Thread: Yacon
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Old 11-18-2011, 08:06 AM   #10 (permalink)
momoese
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Default Re: Yacon

Quote:
Originally Posted by bananimal View Post
Mitchel --- where can I get some of them there Yadacon tubers for propagation?

Found this ---------------

Yacon FOS are completely fermented in the colon by
probiotics (Pedreschi et al., 2003), a group of beneficial
bacteria that forms part of the intestinal microflora. These
bacteria (especially some species of the genus Bifidus
and Lactobacillus) contribute to better gastrointestinal
function and help to alleviate several digestive disorders.
Besides, FOS are recognized as a soluble fiber which
causes several favorable effects during digestion:
• an increase of intestinal peristaltic movements
• a reduction in time of intestinal transit
• an increase in the amount of water retained by the
fecal matter
• an osmotic effect similar to a laxative
These effects can prevent and control constipation (Chen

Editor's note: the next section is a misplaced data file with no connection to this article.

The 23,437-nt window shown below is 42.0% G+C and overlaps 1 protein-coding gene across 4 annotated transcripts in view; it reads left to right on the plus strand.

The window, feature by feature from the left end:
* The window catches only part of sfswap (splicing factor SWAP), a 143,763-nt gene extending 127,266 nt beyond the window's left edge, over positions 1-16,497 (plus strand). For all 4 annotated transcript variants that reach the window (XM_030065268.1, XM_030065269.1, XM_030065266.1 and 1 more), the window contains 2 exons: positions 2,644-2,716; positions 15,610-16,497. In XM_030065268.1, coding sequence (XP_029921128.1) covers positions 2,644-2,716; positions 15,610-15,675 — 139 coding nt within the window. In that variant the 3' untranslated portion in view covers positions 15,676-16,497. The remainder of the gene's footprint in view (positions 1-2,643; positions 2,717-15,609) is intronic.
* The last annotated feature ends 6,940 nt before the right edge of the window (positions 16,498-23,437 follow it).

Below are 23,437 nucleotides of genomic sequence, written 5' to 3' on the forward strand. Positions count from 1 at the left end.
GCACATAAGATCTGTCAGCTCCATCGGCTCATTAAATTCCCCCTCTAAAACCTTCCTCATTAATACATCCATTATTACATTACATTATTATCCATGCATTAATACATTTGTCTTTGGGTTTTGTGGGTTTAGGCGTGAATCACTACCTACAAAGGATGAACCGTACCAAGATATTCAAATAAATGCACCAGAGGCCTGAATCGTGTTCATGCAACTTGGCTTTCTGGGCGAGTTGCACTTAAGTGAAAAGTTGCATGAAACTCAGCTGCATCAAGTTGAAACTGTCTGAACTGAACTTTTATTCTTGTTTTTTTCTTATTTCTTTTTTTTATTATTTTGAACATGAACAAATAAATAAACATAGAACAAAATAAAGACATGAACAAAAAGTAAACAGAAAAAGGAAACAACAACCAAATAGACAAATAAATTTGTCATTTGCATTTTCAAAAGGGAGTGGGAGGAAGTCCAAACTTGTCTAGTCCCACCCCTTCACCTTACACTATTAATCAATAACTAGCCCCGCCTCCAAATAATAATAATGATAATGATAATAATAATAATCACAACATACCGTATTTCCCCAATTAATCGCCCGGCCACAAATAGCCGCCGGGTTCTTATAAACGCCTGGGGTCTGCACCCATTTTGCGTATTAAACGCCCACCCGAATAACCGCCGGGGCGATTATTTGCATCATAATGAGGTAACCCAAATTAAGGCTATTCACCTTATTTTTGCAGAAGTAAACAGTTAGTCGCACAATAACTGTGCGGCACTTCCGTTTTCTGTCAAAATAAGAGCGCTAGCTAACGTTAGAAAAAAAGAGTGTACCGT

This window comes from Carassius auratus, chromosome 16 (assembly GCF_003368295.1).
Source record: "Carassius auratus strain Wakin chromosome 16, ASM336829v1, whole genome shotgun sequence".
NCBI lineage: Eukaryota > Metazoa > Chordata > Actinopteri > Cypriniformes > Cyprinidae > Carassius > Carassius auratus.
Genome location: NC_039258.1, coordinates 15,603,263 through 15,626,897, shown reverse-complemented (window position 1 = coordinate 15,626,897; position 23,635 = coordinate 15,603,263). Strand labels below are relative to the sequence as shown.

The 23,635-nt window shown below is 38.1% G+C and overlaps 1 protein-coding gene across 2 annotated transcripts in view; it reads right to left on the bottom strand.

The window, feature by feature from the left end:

Other favorable health effects have also been associated
with the fermentation of FOS in the colon. These include:
• strengthening the immune system
• higher absorption of calcium by the body
• reduction of cholesterol level
• inhibition of the production of toxins and other
carcinogenic substances in the colon.
Yeah they are a true super food.
Quote:
Don’t expect to harvest an abundant crop of tubers the first year, because yacon needs time to adjust to local conditions. After that, yields are generally double to triple those of potatoes. As frost approaches in early fall, put some straw around the base of the plants to protect the tubers underneath. After frost has killed the visible part of the plants (but before the ground freezes), gently lift the crowns by loosening the soil around the tubers with a garden fork. Then carefully remove the entire root system from the ground. Snap the tubers off the crowns and let them sweeten by mellowing in the sun for a couple of weeks.

New plants will not grow from the tubers themselves; only the crowns will produce new plants. Store the crowns indoors in peat moss (like dahlias) or loose in tubs (like potatoes) until early spring. Then split apart the sections that have begun to form green buds, and plant each in its own pot.

A root cellar or cool, dry corner of your basement is perfect for storing yacon tubers until you’re ready to eat them. Because yacon stores so well, you can enjoy the fruits of your labors for up to eight months after the harvest.
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